For convenience, some people like to put all the 'extern' declarations into a Globals.h file and all the actual definitions into a Globals.cpp file. Of course, most experienced programmers would tell you that global variables are generally bad, and therefore making an effort to reduce or eliminate them will improve your program anyway. Besides, most so-called globals don't need to be truly global. Your sound module probably doesn't need to see your Screen object or your Keyboard object. So try to keep variables in their own modules rather than placing them all together just because they happen to be 'global'.
There are two notable exceptions to the "no function bodies in header files", because although they look like function bodies, they aren't exactly the same.
The first exception is that of template functions. Most compilers and linkers can't handle templates being defined in different files to that which they are used in, so templates almost always need to be defined in a header so that the definition can be included in every file that needs to use it. Because of the way templates are instantiated in the code, this doesn't lead to the same errors that you would get by defining a normal function in a header. This is because templates aren't actually compiled at the place of definition, but are generated and compiled as they are used by code elsewhere.
The second exception is inline functions, briefly mentioned earlier. Like template functions, inline functions are not like normal functions, but are blueprints for different code depending on how they're used. An inline function is compiled directly into the code that calls it, rather than called in the normal way. This means that any translation unit where the code 'calls' an inline function needs to be able to see the inner workings (the implementation) of that function in order to insert that function's code directly. This means that a simple function prototype is insufficient for calling the inline function, meaning that wherever you would normally just use a function prototype, you need the whole function body for an inline function. As with templates, this doesn't cause linker errors as the inline function is not actually compiled at the place of definition, but is inserted at the place of calling.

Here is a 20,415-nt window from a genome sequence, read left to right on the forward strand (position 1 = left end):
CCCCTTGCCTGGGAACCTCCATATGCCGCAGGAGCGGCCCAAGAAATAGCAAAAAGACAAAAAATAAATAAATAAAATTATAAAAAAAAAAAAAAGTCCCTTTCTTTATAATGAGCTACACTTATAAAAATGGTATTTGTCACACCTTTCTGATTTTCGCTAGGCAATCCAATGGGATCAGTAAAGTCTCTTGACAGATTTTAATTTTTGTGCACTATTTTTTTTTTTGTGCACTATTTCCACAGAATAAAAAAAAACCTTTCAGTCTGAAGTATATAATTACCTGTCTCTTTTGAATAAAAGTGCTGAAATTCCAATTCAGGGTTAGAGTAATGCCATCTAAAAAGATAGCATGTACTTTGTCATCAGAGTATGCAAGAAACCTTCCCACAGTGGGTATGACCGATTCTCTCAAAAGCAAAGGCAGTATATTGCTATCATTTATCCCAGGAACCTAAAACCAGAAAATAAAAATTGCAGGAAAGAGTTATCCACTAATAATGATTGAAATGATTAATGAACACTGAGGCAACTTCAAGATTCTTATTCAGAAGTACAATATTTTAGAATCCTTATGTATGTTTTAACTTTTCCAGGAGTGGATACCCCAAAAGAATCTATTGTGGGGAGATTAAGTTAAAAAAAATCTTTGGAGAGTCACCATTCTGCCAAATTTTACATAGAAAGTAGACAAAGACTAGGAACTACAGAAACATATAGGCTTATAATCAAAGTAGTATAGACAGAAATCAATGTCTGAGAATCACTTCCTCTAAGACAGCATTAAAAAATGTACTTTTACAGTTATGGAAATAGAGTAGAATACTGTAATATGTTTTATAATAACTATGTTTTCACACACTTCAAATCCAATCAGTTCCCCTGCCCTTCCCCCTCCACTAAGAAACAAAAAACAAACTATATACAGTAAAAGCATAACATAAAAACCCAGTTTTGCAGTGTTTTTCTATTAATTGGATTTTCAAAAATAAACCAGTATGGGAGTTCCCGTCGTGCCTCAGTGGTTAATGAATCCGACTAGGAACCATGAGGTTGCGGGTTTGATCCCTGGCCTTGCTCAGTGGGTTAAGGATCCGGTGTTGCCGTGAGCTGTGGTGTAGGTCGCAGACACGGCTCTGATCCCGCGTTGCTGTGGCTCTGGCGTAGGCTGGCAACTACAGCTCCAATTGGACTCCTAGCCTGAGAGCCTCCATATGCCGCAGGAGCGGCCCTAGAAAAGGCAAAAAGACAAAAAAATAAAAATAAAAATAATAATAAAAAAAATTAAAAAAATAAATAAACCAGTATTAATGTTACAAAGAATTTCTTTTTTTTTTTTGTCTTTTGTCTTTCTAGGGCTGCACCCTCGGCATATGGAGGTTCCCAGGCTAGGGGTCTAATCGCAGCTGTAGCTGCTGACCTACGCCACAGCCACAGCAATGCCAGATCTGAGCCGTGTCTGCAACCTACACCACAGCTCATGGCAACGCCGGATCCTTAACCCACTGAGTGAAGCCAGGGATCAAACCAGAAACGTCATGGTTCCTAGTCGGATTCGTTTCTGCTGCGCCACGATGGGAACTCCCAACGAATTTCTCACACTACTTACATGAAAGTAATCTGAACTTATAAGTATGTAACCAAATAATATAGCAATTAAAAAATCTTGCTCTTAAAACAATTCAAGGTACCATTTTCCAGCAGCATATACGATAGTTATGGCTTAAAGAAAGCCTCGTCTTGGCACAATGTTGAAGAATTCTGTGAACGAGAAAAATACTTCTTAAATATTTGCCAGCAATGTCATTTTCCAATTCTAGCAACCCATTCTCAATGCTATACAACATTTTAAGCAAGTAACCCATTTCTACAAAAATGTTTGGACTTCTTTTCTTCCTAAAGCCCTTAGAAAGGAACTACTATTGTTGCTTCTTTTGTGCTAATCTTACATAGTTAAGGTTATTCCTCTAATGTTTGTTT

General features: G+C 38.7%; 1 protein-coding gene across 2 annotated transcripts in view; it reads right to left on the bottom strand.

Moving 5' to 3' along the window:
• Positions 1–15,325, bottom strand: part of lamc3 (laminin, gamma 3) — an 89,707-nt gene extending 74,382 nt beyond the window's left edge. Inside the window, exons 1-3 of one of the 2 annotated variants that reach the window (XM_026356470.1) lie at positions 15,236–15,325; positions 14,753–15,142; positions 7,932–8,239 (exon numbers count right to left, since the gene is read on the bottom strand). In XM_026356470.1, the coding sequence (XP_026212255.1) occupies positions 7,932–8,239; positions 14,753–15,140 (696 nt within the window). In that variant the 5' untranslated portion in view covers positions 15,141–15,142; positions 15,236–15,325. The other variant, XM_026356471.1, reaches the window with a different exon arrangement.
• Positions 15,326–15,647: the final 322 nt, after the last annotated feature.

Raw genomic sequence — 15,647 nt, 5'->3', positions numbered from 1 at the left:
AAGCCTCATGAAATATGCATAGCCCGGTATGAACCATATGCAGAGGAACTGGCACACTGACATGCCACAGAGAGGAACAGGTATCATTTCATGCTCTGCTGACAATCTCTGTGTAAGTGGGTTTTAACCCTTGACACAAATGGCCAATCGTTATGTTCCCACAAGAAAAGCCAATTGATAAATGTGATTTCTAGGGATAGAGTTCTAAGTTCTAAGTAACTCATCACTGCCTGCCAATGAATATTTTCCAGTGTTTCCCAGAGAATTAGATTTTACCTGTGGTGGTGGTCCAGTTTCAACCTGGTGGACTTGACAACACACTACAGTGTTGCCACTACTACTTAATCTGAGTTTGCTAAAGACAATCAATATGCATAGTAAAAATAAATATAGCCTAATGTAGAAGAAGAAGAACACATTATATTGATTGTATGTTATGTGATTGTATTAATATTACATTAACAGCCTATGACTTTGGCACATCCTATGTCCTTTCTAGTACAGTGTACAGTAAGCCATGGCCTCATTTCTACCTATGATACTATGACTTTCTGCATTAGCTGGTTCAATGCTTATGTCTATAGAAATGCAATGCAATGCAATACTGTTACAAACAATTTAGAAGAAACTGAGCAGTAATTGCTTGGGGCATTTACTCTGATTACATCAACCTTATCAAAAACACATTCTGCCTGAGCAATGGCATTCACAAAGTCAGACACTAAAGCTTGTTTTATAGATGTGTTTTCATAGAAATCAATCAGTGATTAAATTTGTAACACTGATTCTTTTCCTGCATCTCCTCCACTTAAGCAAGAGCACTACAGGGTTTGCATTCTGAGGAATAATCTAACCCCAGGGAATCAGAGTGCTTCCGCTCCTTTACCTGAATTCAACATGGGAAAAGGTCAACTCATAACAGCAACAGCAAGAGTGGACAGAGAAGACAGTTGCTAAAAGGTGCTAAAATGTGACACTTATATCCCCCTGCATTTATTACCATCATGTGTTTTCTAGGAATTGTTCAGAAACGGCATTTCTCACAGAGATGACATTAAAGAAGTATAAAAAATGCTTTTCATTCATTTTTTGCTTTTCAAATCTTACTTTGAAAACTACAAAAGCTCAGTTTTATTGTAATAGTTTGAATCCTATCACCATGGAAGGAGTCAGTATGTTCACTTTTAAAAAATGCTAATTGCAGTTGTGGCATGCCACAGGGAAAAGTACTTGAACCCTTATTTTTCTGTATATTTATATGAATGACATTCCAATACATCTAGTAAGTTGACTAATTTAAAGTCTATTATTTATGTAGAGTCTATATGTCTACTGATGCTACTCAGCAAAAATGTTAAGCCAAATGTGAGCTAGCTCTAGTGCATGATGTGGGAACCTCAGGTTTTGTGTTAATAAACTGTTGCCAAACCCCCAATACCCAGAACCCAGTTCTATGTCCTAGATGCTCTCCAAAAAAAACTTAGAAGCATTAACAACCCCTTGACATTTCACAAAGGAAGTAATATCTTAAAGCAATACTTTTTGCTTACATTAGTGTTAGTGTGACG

So, your code is nicely split across various files, giving you all the benefits mentioned at the start like increased compilation speed and better organization. Is there anything else you need to know?
Firstly, if you use the C++ standard library, or any other library that uses namespaces, you may find yourself using their identifiers in your header files. If so, don't use the "using" keyword in your headers, as it reduces the effectiveness of namespaces almost to the point of uselessness. Instead, put the using keyword in the source files if necessary, and explicitly qualify the names with their namespace prefix in the header files. Otherwise, when you start using functions that have the same names as the standard library, whether your own or from another library, you'll either have to start renaming them or go back and edit your header anyway, which in turn will affect all the files that depend on it. Better to do it properly in the first place.
Secondly, the use of macros should be carefully controlled. C programmers have to rely on macros for a lot of functionality, but C++ programmers should avoid them wherever possible. If you want a constant in C++, use the 'const' keyword, and if you want an inline function in C++, use the 'inline' keyword. If you want a function that operates on different types in C++, use templates or overloading. But if you do need to use a macro for some reason, and you place it in a header file, try not to write macros that could potentially interfere with code in the files that include it. When you get weird compilation errors, you don't want to have to search through every header file to see if someone used a #define to inadvertently change your function or its parameters to something else. So wherever possible, keep macros out of headers unless you can be sure that you don't mind them affecting everything in the project.
If done properly, organizing your files this way can speed your development without hindering you at all or introducing any extra problems. Although it seems like there is a lot to consider when doing so, it becomes second nature in no time. Just remember these key points:
Split your code up along logical module divisions
Put the interface into the header files and the implementation into the source files
Use forward declarations wherever possible to reduce dependencies
Add an inclusion guard to every header file you make
Don't put code in the headers that might adversely affect source files that include it